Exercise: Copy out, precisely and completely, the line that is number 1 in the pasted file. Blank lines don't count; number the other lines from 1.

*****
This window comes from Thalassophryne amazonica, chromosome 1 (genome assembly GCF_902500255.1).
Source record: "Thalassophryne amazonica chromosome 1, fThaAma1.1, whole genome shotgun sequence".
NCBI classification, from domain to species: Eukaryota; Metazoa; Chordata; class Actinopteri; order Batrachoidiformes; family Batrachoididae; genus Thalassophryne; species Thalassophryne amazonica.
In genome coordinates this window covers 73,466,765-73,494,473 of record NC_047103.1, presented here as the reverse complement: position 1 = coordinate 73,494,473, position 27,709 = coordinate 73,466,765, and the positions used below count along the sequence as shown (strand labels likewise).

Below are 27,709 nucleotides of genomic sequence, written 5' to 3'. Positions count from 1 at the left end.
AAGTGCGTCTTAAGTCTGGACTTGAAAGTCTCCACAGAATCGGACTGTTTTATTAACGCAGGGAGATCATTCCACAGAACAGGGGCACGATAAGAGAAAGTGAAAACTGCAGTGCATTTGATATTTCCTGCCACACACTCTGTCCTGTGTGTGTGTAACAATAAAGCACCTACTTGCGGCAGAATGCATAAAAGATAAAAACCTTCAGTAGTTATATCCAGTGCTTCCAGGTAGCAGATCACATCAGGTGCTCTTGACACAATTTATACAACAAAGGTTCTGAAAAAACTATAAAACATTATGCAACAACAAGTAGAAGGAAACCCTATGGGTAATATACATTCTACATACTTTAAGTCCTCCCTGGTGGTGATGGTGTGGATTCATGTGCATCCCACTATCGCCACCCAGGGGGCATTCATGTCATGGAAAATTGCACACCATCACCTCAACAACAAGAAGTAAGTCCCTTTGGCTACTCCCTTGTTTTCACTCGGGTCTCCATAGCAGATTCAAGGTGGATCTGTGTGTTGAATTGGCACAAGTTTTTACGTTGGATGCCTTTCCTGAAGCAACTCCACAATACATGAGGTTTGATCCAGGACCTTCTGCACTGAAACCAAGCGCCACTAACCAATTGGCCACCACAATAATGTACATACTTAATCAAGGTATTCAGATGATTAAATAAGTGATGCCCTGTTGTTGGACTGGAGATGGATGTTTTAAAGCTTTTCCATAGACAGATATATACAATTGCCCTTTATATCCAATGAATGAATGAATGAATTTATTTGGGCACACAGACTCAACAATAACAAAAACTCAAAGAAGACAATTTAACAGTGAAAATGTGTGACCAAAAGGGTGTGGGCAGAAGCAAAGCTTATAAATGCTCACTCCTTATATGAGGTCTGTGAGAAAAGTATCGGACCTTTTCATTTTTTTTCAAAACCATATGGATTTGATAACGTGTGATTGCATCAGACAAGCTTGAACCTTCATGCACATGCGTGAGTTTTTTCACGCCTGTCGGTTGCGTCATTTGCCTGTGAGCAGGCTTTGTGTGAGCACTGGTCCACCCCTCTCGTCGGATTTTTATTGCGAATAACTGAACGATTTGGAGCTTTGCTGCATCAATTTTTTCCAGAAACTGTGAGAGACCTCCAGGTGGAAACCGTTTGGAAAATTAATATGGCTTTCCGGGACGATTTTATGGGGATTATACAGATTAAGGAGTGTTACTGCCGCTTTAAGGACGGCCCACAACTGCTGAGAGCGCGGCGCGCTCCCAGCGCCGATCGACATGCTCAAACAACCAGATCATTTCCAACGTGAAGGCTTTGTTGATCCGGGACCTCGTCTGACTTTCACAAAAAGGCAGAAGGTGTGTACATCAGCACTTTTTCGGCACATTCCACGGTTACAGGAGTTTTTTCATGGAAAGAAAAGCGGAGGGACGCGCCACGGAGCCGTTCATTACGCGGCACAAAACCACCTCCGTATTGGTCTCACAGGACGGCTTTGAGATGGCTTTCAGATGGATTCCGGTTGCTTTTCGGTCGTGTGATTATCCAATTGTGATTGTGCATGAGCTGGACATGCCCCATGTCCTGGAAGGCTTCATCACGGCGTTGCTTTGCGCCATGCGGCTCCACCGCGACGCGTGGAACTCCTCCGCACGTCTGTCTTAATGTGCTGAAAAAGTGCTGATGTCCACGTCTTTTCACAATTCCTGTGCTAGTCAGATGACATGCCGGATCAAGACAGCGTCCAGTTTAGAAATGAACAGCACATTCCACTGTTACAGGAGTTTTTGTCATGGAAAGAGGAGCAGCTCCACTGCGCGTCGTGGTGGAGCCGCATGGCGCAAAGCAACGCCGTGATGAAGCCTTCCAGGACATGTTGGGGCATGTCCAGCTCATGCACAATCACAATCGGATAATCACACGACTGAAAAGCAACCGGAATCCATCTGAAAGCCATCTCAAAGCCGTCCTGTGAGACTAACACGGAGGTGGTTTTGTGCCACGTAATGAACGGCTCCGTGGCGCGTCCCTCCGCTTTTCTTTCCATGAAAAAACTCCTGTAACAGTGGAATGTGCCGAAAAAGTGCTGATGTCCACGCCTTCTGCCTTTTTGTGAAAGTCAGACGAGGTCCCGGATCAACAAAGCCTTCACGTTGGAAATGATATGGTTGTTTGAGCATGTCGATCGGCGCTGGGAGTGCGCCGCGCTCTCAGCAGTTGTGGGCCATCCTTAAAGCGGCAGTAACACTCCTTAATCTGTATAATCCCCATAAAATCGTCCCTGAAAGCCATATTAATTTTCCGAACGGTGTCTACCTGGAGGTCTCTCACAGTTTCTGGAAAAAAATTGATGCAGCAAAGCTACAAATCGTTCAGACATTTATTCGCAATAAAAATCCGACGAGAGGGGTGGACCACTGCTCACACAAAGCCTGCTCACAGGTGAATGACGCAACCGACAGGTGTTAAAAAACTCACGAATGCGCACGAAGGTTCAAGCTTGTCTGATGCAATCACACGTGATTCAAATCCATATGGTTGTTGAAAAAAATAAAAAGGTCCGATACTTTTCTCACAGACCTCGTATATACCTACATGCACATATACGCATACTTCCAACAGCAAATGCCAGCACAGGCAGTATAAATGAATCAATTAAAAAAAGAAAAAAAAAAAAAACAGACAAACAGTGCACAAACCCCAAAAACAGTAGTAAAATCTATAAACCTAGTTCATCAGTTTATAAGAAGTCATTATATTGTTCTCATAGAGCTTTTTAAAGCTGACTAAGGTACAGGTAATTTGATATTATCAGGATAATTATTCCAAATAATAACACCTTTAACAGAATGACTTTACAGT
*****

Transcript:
This window comes from Thalassophryne amazonica, chromosome 1 (genome assembly GCF_902500255.1).